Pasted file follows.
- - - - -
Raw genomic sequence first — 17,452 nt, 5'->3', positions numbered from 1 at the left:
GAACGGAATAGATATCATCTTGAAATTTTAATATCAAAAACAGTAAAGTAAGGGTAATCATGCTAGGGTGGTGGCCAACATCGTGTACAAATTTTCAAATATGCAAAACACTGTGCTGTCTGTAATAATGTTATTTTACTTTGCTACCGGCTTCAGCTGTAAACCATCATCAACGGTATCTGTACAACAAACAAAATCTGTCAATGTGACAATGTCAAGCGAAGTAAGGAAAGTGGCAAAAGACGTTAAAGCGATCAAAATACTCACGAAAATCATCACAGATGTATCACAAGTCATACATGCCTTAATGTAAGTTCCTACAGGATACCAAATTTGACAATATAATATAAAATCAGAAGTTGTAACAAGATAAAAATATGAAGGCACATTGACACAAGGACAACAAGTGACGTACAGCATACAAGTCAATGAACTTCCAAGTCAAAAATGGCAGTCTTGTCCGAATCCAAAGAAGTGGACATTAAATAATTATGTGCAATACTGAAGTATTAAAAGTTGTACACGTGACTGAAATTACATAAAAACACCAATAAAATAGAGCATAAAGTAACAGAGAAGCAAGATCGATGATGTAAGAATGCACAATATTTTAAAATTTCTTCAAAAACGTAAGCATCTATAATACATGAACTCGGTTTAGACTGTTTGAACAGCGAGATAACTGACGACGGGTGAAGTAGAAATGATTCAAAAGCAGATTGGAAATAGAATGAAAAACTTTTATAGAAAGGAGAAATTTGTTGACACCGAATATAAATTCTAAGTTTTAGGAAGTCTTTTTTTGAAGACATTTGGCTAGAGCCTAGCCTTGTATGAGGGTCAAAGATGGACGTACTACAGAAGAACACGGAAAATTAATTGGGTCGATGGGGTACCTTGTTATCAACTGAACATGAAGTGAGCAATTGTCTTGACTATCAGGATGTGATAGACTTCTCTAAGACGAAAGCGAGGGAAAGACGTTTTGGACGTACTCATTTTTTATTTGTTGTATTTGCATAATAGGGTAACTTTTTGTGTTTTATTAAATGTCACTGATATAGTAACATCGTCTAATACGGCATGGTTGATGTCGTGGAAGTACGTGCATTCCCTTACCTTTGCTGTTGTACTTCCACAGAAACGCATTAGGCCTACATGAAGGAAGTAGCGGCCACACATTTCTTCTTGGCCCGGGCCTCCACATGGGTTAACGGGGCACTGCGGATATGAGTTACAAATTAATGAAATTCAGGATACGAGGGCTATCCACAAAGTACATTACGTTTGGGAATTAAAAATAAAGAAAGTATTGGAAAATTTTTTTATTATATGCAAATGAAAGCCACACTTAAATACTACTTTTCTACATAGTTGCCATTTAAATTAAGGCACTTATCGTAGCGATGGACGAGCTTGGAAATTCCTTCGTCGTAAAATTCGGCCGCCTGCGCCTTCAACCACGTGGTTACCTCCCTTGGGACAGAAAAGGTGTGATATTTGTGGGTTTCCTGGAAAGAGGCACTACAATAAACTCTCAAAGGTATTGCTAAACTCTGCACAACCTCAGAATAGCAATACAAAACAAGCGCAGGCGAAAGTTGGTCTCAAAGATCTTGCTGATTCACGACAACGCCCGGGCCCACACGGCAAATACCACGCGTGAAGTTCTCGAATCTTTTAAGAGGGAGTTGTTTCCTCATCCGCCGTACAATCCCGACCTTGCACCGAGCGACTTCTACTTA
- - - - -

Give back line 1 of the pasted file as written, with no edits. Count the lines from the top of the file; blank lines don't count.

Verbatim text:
Raw genomic sequence first — 17,452 nt, 5'->3', positions numbered from 1 at the left: